Swedish-English false friends
Answering a question got me thinking about false friends in Swedish-English context. For those who don't know what a false friend is, it's words the look alike but have different meanings in the languages concerced. I googled Swedish false friends and found a list on Swedish wikipedia that might come in handy :
Interesting! Some of them were new to me. And I must confess that I use "illitterat" the English way.
PS. Guess that "fart" should be included :). It is a Swedish word for speed.
I'd never think of the English meaning, but I might trip over the German meaning of 'drive', a vehicle trip! Some friend!
One of my favorites is gift, a homophone which means 'married' as an adjective and 'poison' as a noun.
It has a very slight accent change, though. It's not the exact same word. At least not in the Swedish I speak.
They have the same accent in the singular. But there’s a difference in accent between e.g. gifter (poisons) and gifter (marries). But all one-syllable words in Swedish always have the same accent in all dialects.
Sorry, I inadvertently deleted my previous comment. As far as I know, my Swedish immigrant ancestors mostly taught their children English. But several of their descendants learned Swedish as a second language later in life. My grandmother was the most recent one to do so. I've been interested in Sweden since childhood because of her.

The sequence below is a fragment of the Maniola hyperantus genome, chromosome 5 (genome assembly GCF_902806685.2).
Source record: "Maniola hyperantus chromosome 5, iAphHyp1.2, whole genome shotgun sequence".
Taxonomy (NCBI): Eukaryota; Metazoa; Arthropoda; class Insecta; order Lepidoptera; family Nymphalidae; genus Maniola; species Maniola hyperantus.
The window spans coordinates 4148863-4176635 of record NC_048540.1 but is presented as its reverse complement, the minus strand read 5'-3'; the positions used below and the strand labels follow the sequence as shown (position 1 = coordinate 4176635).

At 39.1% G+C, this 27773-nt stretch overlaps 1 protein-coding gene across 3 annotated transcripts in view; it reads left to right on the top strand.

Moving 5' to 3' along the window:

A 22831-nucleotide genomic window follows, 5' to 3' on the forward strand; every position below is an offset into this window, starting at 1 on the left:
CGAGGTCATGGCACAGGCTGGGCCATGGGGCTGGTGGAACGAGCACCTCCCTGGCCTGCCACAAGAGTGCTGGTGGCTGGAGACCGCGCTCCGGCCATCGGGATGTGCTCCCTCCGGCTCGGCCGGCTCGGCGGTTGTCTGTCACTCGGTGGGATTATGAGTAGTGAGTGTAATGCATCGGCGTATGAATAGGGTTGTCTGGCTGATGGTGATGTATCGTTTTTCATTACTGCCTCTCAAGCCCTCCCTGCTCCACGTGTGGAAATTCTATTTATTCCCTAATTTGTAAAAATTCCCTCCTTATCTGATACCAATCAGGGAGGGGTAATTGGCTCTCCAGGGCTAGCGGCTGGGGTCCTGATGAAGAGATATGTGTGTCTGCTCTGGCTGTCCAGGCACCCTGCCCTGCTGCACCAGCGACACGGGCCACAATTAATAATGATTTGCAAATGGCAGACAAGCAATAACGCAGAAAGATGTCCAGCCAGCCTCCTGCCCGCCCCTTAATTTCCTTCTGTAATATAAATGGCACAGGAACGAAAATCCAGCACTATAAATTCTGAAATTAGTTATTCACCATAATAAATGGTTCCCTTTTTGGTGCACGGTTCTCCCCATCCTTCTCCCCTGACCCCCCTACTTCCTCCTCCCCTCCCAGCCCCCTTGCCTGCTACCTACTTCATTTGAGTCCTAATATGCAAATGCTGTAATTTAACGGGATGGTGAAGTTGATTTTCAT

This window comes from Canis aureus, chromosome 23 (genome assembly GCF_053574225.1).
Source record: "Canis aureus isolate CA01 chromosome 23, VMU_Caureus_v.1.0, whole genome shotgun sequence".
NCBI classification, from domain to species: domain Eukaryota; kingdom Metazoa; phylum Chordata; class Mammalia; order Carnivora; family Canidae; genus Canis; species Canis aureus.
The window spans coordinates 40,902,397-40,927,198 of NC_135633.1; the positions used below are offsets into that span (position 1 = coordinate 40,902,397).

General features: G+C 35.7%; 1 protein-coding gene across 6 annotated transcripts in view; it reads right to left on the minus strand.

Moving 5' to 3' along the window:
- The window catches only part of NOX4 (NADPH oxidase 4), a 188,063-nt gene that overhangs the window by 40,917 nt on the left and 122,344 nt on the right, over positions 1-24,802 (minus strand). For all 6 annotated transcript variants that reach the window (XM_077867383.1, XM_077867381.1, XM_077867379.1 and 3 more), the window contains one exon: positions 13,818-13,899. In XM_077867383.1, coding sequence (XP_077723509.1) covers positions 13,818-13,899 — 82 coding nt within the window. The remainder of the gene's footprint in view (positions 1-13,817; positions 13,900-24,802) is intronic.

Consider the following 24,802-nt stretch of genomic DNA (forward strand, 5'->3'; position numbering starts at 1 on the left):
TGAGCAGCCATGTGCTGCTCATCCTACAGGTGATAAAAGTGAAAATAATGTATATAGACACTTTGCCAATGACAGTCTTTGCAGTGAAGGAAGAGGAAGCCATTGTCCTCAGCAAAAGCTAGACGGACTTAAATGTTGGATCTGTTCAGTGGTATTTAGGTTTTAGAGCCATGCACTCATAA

Very interesting :D Well I hope you will continue learning it! And I'll be happy to answer questions.
"Dog" definitely needs to be included here. In Swedish, it means "died".
Is there a list somewhere online that's like the opposite of the Wikipedia link in the original post? Another words, is there a list somewhere that shows "true friends" between English and Swedish? I've just started learning Swedish, but I think such a list would help me realize how many Swedish words I already know without even knowing it. I didn't have any luck finding one after doing a quick google search. Thanks!
As far as I know, there is no such list. Words that aren't false friends are true ones, I suppose.
Another hilarious false friend is "tack" ... at my workplace (in a pretzel shop), I have been teaching my coworkers some Swedish phrases, so I wrote a special order on a dry erase board: "1 original pretzel, lightly done. Tack!" ... one of my coworkers runs to the back and produces a pushpin. "Here's your tack!"
Very useful, thank you! I have been caught out by some of them in my time!
Some of these actually share meanings with the cognate. Example: Karaktär sounds like character; both mean quality but the english one also could mean a person. It's enough to help an aspirin salesman. ;-) And what in the nine worlds is a crisp?
fort: fast in Swedish, "A fortified defensive structure stationed with troops." in English